There are certain aspects of recording and mixing music that apply regardless of the genre that you work in. The tools we use are almost all universal – whether working in country, rap, or metal, an EQ is an EQ and a compressor is a compressor.
With that said, the creative differences in production choices and the ways in which common processors are used can fluctuate heavily.
Today, I want to focus on the similarities between mixing rock, pop, polka & every other genre under the sun. With those basics out of the way, you can truly start to grow as a mixer and develop your more genre-specific techniques.
Finding Balance Between Tracks
At its core, mixing is 100% about finding balance between your tracks. You need to find a way to keep different instruments at a level where they’re not overpowering each other or dipping in and out.
This starts with simple fader levels and panning as you develop a static mix. From there you can add automation to raise or lower levels in different sections of your song or compression to reduce the dynamic range of those tracks.
Regardless of the approach you take, balance is a fundamental part of your mixing structure and one that’s not going to change from genre to genre. While your drums may be louder in one genre than another, you’re still focused on getting the right balance for the song.
Carving Out Space
Once you’ve got a solid foundation with levels and panning, your next focus in any mix should be on carving out space and creating separation between each track. The panning of the tracks starts this process, but EQ is where you can really start to refine it.
Cutting out problem frequencies with EQ can help clean up a track and high-pass filtering will remove unnecessary low end – freeing that space up for bass instruments. These are moves you should be making constantly with your tracks, from your lead vocals to guitars to your drum overheads.
Every song benefits from clean separation and clear frequency boundaries between tracks.
While our first two techniques were all about creating space between your tracks, the rest of this list focuses on bringing them together. With problem areas on individual tracks cleaned up, most mixers like to move their sounds toward the master fader in stages – grouping them together on aux tracks.
With mix groups, you gain so much more than organizational structure in your session – you’re able to process the group as if it were a single instrument. Tools like compression often work great in these instances – tightening up the range between the loudest and softest elements going into it.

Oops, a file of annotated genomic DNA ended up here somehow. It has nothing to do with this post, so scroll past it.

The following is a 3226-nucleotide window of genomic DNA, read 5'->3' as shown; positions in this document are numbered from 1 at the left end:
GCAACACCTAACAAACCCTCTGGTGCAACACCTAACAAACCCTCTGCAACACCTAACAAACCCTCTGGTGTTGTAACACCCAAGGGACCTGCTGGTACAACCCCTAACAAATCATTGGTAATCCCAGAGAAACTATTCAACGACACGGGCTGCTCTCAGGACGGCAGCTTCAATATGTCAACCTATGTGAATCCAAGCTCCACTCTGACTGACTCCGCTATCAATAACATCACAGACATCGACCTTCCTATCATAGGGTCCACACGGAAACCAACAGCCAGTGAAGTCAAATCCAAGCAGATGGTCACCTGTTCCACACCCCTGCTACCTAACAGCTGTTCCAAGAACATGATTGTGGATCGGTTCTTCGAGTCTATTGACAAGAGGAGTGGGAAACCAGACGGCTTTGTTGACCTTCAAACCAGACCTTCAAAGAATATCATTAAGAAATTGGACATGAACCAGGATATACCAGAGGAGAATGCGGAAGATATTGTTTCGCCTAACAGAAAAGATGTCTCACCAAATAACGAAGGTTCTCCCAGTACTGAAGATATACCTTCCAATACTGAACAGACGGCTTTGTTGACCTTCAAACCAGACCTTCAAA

Just check out this example of Tovan Alldinoon using BG-Drums in various mix scenarios:
As you can see, the settings change from session to session, but the placement of the plugin on the drum bus is consistent.
Another common technique for bringing sounds together into a singular space is through the use of reverbs and delays. While the amount and size of these elements will change from genre to genre and even song to song, they’re very common tools for all mixers.
A great way to use them together is by using reverb to shape the “space” around your mix and delays to determine how near or far a sound is within that space. A short delay time is going to make something very close to you while longer delays can push things further back.
Checking How The Mix Translates
Once you’re comfortable with your mix, a common test to see how it sounds is the car test. Mixers everywhere take trips back and forth from their studio to their car to see how things sound coming out of their car speakers. Some wear it as a badge of honor: if the car mix is good, it’ll sound good just about anywhere.
Of course, the car is just one example of how you can test how your mix translates. The goal is to determine if your kick hits as hard, your vocals are just as present, and the balance remains intact on various listening devices. This can mean anything from simply switching to a different pair of speakers, playing the track back on your phone, or listening to it on any other consumer product with a speaker.
At the end of the day, all of us want our mixes to sound as good as possible in as many environments as we can imagine. Checking how you mix translates is an essential part of the process no matter the genre you’re working with.
Pushing Your Mix Boundaries
While there are other techniques that can be used from genre to genre, this list contains the bare essentials you’ll need to really get started with any session. You can use it as a checklist to make sure everything is in order when you’re working with a new style, and realistically, you may have some sort of checklist like this in mind already.
To continue to grow and develop that checklist, I’d highly recommend checking out our Virtual Signal Chain Secrets eBook, which goes a bit deeper into how you can build out your sessions for quick and easy decision making. We cover everything from the plugins you should be using to the order they often go in and how they interact with each other.